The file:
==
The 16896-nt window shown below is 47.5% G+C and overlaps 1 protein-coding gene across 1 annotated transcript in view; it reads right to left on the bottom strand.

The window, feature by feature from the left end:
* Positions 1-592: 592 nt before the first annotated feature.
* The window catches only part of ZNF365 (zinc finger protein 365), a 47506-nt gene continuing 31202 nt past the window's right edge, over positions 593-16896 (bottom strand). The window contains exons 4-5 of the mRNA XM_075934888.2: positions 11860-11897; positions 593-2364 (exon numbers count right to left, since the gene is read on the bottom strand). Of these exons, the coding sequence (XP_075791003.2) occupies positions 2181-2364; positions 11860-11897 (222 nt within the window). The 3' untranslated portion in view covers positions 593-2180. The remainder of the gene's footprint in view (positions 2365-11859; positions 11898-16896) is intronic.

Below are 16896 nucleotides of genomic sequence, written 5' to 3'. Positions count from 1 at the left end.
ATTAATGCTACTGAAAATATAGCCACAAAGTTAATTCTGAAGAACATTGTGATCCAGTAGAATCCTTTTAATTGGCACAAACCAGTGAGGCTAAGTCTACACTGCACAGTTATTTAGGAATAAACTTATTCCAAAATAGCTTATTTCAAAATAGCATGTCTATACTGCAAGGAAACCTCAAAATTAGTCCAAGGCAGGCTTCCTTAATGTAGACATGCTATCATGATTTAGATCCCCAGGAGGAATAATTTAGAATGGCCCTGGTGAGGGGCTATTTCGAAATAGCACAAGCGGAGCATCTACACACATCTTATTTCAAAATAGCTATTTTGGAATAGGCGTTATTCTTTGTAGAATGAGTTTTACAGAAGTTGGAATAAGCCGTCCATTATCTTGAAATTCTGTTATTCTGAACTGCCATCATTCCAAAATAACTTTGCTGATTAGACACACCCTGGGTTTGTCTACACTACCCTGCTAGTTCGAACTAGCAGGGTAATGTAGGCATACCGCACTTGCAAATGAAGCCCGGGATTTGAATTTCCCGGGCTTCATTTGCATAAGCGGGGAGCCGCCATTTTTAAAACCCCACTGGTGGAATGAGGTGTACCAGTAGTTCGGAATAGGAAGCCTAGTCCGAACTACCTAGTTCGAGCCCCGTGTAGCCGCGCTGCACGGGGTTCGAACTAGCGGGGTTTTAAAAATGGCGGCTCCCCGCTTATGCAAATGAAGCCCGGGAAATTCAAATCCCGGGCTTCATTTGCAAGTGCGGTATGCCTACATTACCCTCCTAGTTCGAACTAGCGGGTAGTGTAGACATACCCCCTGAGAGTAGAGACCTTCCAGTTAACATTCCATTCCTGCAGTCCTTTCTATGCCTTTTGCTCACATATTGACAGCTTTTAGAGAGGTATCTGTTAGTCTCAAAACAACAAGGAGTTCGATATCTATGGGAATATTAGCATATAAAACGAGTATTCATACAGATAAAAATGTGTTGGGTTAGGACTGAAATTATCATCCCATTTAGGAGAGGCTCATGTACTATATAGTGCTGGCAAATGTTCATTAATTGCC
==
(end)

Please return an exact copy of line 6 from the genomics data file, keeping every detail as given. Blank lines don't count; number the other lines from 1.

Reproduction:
ATTAATGCTACTGAAAATATAGCCACAAAGTTAATTCTGAAGAACATTGTGATCCAGTAGAATCCTTTTAATTGGCACAAACCAGTGAGGCTAAGTCTACACTGCACAGTTATTTAGGAATAAACTTATTCCAAAATAGCTTATTTCAAAATAGCATGTCTATACTGCAAGGAAACCTCAAAATTAGTCCAAGGCAGGCTTCCTTAATGTAGACATGCTATCATGATTTAGATCCCCAGGAGGAATAATTTAGAATGGCCCTGGTGAGGGGCTATTTCGAAATAGCACAAGCGGAGCATCTACACACATCTTATTTCAAAATAGCTATTTTGGAATAGGCGTTATTCTTTGTAGAATGAGTTTTACAGAAGTTGGAATAAGCCGTCCATTATCTTGAAATTCTGTTATTCTGAACTGCCATCATTCCAAAATAACTTTGCTGATTAGACACACCCTGGGTTTGTCTACACTACCCTGCTAGTTCGAACTAGCAGGGTAATGTAGGCATACCGCACTTGCAAATGAAGCCCGGGATTTGAATTTCCCGGGCTTCATTTGCATAAGCGGGGAGCCGCCATTTTTAAAACCCCACTGGTGGAATGAGGTGTACCAGTAGTTCGGAATAGGAAGCCTAGTCCGAACTACCTAGTTCGAGCCCCGTGTAGCCGCGCTGCACGGGGTTCGAACTAGCGGGGTTTTAAAAATGGCGGCTCCCCGCTTATGCAAATGAAGCCCGGGAAATTCAAATCCCGGGCTTCATTTGCAAGTGCGGTATGCCTACATTACCCTCCTAGTTCGAACTAGCGGGTAGTGTAGACATACCCCCTGAGAGTAGAGACCTTCCAGTTAACATTCCATTCCTGCAGTCCTTTCTATGCCTTTTGCTCACATATTGACAGCTTTTAGAGAGGTATCTGTTAGTCTCAAAACAACAAGGAGTTCGATATCTATGGGAATATTAGCATATAAAACGAGTATTCATACAGATAAAAATGTGTTGGGTTAGGACTGAAATTATCATCCCATTTAGGAGAGGCTCATGTACTATATAGTGCTGGCAAATGTTCATTAATTGCC